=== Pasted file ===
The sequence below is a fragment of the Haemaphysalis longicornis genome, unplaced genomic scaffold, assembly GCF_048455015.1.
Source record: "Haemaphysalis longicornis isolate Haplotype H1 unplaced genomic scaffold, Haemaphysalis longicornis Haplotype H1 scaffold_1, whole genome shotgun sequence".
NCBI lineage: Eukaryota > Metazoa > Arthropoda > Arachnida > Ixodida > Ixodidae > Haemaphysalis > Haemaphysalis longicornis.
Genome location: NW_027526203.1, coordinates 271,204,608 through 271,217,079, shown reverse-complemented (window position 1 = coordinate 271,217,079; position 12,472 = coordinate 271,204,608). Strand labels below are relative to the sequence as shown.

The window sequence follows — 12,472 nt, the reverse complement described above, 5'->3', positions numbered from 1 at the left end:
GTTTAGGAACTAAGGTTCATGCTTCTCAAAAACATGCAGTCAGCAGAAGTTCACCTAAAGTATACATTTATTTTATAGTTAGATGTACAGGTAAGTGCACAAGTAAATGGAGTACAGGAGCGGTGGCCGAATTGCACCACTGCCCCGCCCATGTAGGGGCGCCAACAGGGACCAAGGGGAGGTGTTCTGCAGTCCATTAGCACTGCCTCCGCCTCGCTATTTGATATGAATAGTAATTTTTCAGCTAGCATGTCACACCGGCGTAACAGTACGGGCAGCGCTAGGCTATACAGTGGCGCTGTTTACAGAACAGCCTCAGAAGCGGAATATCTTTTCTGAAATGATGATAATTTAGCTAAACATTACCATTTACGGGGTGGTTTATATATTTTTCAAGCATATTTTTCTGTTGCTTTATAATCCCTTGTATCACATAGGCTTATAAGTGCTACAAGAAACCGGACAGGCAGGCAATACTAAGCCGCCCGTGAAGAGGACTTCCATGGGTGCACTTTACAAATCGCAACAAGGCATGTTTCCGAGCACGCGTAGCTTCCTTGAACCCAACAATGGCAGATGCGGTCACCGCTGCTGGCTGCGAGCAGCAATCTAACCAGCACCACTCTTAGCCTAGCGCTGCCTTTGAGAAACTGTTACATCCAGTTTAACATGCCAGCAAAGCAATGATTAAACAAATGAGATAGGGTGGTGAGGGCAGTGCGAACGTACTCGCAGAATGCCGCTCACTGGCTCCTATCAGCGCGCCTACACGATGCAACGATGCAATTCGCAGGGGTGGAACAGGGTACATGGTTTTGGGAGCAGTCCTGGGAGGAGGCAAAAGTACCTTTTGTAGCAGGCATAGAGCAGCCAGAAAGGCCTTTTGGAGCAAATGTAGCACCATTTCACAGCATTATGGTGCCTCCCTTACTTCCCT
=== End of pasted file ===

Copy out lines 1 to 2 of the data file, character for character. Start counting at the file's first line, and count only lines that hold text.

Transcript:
The sequence below is a fragment of the Haemaphysalis longicornis genome, unplaced genomic scaffold, assembly GCF_048455015.1.
Source record: "Haemaphysalis longicornis isolate Haplotype H1 unplaced genomic scaffold, Haemaphysalis longicornis Haplotype H1 scaffold_1, whole genome shotgun sequence".